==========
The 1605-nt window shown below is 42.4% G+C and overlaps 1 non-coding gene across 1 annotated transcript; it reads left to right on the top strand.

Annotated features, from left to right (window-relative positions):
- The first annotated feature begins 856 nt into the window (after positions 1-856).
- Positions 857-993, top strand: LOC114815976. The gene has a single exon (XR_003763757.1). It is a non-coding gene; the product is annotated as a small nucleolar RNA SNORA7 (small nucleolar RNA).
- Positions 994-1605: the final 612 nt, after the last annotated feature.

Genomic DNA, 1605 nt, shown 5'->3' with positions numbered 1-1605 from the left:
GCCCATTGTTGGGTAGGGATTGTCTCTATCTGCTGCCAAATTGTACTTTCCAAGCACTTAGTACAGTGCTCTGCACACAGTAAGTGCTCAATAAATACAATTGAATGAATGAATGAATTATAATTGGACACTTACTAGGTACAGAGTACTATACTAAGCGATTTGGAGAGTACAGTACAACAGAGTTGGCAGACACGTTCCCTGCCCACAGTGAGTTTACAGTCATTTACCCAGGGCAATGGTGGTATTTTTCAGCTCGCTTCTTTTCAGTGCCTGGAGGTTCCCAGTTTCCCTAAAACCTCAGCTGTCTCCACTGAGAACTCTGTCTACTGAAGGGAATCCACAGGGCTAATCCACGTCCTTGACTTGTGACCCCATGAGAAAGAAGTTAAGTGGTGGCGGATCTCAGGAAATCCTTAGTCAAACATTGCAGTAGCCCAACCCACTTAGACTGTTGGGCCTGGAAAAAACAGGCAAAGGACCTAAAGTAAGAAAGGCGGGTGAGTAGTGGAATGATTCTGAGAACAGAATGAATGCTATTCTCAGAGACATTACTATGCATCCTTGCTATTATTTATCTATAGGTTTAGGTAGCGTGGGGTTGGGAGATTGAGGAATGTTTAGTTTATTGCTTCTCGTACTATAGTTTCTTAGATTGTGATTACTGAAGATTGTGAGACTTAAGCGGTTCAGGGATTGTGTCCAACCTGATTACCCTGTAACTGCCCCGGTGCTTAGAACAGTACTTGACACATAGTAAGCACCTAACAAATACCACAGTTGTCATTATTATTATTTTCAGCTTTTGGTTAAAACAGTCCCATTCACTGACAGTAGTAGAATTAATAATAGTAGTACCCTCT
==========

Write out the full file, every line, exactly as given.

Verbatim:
The 1605-nt window shown below is 42.4% G+C and overlaps 1 non-coding gene across 1 annotated transcript; it reads left to right on the top strand.

Annotated features, from left to right (window-relative positions):
- The first annotated feature begins 856 nt into the window (after positions 1-856).
- Positions 857-993, top strand: LOC114815976. The gene has a single exon (XR_003763757.1). It is a non-coding gene; the product is annotated as a small nucleolar RNA SNORA7 (small nucleolar RNA).
- Positions 994-1605: the final 612 nt, after the last annotated feature.

Genomic DNA, 1605 nt, shown 5'->3' with positions numbered 1-1605 from the left:
GCCCATTGTTGGGTAGGGATTGTCTCTATCTGCTGCCAAATTGTACTTTCCAAGCACTTAGTACAGTGCTCTGCACACAGTAAGTGCTCAATAAATACAATTGAATGAATGAATGAATTATAATTGGACACTTACTAGGTACAGAGTACTATACTAAGCGATTTGGAGAGTACAGTACAACAGAGTTGGCAGACACGTTCCCTGCCCACAGTGAGTTTACAGTCATTTACCCAGGGCAATGGTGGTATTTTTCAGCTCGCTTCTTTTCAGTGCCTGGAGGTTCCCAGTTTCCCTAAAACCTCAGCTGTCTCCACTGAGAACTCTGTCTACTGAAGGGAATCCACAGGGCTAATCCACGTCCTTGACTTGTGACCCCATGAGAAAGAAGTTAAGTGGTGGCGGATCTCAGGAAATCCTTAGTCAAACATTGCAGTAGCCCAACCCACTTAGACTGTTGGGCCTGGAAAAAACAGGCAAAGGACCTAAAGTAAGAAAGGCGGGTGAGTAGTGGAATGATTCTGAGAACAGAATGAATGCTATTCTCAGAGACATTACTATGCATCCTTGCTATTATTTATCTATAGGTTTAGGTAGCGTGGGGTTGGGAGATTGAGGAATGTTTAGTTTATTGCTTCTCGTACTATAGTTTCTTAGATTGTGATTACTGAAGATTGTGAGACTTAAGCGGTTCAGGGATTGTGTCCAACCTGATTACCCTGTAACTGCCCCGGTGCTTAGAACAGTACTTGACACATAGTAAGCACCTAACAAATACCACAGTTGTCATTATTATTATTTTCAGCTTTTGGTTAAAACAGTCCCATTCACTGACAGTAGTAGAATTAATAATAGTAGTACCCTCT